Saturday, September 26, 2015

Bhu Varaha Swamy Temple

Bhu Varaha Swamy Temple
Bhu Varaha Swamy temple is a Hindu temple, located at Srimushnam, in the South Indian state of Tamil Nadu, is dedicated to the Hindu god Vishnu. Constructed in the Dravidian style of architecture, the temple is dedicated to Vishnu, who is worshipped as Bhu Varaha Swamy and his consort Lakshmi as Ambujavalli Thayar.
The temple had contributions from Medieval Cholas of the 10th century with later expansions by Thanjavur Nayaks king Achuthappa Nayak. A granite wall surrounds the temple, enclosing all the shrines and the bodies of water. There is a seven-tiered Rajagopuram, the temple's gateway tower, in the temple.

Six daily rituals and three yearly festivals are held at the temple, of which the Chariot festival, celebrated during the Tamil month of Vaikasi (April–May), being the most prominent. The festival also symbolizes Hindu-Muslim unity in the region - the flag of the chariot is provided by Muslims in the region, they take offerings from the temple and present to Allah in the mosques. The temple is maintained and administered by the Hindu Religious and Endowment Board of the Government of Tamil Nadu.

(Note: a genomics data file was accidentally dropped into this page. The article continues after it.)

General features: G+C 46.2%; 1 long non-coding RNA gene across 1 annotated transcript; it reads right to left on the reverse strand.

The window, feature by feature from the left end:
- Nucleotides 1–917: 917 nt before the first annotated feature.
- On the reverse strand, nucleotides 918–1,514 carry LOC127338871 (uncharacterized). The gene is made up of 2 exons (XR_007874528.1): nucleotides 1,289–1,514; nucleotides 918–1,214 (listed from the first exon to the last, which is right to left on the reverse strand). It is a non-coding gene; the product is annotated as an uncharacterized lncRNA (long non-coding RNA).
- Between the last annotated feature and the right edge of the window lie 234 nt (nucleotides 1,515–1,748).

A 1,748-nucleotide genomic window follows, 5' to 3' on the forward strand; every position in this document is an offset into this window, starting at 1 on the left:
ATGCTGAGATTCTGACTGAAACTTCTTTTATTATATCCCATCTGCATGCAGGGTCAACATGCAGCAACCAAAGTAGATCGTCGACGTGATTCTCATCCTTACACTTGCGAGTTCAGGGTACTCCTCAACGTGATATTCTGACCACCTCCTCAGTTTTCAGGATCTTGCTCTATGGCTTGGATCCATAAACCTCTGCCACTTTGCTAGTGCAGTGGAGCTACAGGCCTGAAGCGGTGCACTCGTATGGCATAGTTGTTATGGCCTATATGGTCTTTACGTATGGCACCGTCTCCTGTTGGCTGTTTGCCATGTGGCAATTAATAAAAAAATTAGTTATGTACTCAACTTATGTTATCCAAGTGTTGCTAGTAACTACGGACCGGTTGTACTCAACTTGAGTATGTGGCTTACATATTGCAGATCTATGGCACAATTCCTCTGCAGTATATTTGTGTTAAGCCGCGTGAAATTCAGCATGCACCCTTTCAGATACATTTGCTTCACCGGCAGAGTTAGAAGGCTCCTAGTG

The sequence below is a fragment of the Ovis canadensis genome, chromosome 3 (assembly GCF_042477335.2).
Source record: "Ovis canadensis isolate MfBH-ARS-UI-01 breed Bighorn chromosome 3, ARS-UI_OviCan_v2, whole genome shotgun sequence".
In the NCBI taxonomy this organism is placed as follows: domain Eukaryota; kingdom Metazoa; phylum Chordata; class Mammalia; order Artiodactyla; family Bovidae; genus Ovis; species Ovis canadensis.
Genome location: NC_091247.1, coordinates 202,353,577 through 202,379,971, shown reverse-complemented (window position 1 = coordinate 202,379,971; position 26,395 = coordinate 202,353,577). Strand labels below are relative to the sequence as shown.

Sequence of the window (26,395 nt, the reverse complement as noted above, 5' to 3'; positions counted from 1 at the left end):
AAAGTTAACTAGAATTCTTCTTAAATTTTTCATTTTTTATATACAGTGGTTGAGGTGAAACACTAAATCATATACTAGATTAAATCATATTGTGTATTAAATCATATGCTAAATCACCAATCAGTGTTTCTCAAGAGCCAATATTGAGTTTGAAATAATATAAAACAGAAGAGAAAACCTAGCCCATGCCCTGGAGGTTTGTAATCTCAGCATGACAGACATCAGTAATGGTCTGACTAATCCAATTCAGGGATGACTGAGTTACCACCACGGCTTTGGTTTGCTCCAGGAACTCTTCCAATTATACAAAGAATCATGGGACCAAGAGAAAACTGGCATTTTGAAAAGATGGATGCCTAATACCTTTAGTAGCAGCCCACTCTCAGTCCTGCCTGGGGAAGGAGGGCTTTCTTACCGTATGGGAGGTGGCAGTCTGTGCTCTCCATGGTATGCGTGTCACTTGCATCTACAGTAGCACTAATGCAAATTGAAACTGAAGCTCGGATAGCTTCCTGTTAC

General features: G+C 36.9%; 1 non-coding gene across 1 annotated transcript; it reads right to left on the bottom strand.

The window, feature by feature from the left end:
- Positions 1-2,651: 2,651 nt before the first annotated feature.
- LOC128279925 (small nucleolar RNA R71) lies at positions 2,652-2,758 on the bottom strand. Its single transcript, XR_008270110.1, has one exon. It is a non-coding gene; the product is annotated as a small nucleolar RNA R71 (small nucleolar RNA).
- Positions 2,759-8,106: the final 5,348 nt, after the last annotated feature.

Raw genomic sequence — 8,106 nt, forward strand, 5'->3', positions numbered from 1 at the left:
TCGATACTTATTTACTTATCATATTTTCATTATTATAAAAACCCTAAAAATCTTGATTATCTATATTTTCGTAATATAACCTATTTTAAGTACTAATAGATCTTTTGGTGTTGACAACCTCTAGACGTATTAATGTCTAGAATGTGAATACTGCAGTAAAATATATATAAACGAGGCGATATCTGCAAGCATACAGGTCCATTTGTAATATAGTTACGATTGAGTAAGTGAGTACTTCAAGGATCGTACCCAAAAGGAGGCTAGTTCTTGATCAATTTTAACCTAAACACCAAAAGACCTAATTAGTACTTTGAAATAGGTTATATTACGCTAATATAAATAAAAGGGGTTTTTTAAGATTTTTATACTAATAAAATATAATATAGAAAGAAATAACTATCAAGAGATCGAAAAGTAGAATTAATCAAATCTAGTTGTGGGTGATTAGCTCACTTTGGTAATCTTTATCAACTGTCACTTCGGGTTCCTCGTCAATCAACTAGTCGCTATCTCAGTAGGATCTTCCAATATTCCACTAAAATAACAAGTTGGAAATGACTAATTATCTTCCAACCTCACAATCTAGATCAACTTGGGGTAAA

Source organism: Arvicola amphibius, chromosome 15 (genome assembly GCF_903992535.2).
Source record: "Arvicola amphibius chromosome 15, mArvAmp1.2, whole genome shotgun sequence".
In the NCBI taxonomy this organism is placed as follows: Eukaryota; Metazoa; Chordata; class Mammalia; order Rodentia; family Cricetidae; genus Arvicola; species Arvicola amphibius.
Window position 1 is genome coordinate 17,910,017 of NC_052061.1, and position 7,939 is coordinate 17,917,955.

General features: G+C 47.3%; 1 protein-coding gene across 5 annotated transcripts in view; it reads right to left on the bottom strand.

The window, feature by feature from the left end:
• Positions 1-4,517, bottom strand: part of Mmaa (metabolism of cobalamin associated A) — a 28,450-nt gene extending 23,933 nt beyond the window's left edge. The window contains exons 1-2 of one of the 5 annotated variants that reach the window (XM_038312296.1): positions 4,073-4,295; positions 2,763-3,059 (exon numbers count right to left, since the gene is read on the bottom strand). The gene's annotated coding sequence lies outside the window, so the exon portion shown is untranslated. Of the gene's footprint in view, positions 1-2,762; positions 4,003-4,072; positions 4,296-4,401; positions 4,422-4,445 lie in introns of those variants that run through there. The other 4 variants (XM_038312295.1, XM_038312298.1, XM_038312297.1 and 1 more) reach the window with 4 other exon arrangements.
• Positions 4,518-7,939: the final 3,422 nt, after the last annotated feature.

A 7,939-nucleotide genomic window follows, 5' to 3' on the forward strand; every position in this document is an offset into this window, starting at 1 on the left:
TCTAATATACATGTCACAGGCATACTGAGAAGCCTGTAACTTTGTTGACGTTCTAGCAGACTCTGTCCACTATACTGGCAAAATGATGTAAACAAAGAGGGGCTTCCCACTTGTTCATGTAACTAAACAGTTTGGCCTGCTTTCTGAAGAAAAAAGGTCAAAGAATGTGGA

The legend of the temple is associated with the Varaha avatar of Vishnu. The demon king Hiranyakshan rolled over the earth and ruled the netherworld. He was troubling Bhudevi, who is the divine ruler of the netherworld.
She was praying to Vishnu to relieve her off the clutches of the demon. Pleased by her worship, Vishnu appeared in the form of a boar, killed the demon and appeared in the place. The sweat of the demon king dropped in the place which is believed to be the temple tank. While dying, the demon king wished Vishnu to turn towards his direction, which Vishnu obliged.